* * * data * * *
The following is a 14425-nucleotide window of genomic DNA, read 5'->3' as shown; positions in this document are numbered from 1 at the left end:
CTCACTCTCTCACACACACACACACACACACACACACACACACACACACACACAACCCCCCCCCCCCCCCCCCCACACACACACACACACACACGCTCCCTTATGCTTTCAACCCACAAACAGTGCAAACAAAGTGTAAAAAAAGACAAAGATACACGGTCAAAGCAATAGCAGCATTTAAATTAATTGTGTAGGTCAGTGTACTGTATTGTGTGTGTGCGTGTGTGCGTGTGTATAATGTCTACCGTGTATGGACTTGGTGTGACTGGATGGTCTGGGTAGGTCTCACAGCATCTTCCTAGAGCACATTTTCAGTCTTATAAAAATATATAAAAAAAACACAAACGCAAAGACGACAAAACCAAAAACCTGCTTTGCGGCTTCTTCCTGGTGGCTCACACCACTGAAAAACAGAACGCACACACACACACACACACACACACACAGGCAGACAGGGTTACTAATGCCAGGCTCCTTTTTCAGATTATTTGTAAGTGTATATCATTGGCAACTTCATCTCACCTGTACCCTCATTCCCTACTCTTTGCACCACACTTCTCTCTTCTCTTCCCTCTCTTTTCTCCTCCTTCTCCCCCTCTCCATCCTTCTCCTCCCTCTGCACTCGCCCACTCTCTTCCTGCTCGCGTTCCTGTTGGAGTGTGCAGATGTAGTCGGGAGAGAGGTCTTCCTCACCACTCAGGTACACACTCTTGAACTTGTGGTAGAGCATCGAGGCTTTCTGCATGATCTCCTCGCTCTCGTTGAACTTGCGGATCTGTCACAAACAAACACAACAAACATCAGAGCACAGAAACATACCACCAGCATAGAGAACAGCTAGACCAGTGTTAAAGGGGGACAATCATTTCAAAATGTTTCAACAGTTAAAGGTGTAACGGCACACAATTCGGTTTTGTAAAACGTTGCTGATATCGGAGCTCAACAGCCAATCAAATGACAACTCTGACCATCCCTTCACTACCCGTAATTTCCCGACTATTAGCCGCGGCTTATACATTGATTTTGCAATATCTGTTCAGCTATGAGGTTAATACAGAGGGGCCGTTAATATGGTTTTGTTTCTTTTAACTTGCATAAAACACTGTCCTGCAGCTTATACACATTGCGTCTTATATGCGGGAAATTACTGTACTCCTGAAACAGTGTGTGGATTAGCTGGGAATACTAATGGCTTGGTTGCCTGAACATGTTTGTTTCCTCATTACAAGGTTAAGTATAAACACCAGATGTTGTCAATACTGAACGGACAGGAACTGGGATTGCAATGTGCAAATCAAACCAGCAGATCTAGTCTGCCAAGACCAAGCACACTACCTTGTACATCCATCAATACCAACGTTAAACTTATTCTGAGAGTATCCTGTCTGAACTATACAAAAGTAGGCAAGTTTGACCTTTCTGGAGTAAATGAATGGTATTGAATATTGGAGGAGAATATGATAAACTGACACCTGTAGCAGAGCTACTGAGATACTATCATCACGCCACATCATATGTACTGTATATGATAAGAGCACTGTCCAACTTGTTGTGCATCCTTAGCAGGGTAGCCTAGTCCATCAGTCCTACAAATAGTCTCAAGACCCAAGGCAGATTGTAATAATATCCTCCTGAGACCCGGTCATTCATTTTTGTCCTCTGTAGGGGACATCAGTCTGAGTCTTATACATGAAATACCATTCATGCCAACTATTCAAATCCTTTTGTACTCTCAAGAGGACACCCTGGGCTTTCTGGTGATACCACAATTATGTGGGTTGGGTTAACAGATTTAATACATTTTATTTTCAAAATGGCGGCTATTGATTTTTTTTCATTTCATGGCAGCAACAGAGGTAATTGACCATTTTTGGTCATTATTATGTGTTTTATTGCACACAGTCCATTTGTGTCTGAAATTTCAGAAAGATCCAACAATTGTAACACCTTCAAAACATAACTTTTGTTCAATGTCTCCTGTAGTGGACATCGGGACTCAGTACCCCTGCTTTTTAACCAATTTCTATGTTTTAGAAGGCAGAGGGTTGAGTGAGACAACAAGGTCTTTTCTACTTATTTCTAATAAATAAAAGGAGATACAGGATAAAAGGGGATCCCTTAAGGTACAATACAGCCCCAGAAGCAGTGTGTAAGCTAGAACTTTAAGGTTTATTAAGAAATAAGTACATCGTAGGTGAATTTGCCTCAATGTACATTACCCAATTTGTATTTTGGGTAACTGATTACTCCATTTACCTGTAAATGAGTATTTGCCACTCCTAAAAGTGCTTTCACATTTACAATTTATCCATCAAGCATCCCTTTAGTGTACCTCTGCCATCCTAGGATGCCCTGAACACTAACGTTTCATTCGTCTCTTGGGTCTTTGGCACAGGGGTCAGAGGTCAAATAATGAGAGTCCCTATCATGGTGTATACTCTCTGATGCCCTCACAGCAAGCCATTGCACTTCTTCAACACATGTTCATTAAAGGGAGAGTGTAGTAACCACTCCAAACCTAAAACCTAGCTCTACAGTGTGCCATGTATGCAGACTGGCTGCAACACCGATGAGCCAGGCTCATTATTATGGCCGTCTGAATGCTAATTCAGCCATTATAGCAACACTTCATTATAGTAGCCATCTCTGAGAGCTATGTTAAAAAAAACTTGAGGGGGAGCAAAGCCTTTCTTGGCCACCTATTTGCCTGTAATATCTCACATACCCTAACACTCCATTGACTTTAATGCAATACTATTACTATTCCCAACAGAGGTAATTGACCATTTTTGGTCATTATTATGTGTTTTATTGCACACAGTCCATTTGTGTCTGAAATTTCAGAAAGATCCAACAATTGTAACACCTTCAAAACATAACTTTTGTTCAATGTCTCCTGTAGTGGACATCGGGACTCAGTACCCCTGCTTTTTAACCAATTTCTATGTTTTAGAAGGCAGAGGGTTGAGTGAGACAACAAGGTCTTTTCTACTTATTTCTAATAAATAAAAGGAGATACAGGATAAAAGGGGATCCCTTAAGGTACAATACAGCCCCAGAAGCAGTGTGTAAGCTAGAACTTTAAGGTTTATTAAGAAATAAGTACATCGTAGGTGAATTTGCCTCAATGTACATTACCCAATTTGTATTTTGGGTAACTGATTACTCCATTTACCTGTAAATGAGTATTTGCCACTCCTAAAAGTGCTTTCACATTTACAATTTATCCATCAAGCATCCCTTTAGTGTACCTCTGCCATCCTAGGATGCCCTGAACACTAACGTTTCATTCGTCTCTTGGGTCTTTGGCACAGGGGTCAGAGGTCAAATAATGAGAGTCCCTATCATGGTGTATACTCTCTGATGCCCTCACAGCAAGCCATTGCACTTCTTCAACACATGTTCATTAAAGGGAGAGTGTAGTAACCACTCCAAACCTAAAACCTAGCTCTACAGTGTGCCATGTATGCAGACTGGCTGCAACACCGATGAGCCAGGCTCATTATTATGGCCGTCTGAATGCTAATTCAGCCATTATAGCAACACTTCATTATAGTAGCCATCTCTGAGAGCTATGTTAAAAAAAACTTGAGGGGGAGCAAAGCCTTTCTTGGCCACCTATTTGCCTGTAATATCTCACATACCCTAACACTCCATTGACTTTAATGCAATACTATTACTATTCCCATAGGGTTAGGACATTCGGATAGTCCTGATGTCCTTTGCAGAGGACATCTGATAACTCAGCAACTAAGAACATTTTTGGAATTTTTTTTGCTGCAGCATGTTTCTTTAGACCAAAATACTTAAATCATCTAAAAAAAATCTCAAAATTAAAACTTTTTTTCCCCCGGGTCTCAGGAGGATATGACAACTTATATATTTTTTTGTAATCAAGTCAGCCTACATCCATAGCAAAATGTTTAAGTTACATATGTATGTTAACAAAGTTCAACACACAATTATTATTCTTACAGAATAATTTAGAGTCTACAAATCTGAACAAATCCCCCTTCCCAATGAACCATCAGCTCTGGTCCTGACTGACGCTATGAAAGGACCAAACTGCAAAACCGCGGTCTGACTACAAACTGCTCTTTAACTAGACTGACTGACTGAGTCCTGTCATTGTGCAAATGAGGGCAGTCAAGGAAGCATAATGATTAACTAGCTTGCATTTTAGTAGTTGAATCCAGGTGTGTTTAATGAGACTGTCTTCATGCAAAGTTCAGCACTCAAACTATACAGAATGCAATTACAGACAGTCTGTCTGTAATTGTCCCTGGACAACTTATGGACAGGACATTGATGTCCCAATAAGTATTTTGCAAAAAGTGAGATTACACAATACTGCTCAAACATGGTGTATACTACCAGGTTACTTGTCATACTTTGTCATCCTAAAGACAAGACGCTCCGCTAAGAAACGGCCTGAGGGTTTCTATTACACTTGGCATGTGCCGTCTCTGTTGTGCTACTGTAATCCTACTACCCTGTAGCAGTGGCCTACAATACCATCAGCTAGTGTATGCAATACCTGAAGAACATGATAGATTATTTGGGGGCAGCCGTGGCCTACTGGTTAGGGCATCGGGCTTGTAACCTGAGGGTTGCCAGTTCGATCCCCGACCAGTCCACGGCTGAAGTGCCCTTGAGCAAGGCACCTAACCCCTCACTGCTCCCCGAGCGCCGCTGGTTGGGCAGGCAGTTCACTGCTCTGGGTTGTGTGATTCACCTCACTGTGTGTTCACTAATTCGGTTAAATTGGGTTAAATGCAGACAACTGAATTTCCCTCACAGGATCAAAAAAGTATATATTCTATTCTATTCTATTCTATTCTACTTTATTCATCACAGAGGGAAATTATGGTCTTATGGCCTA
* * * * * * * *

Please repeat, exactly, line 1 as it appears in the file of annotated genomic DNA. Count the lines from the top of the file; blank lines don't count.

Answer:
The following is a 14425-nucleotide window of genomic DNA, read 5'->3' as shown; positions in this document are numbered from 1 at the left end: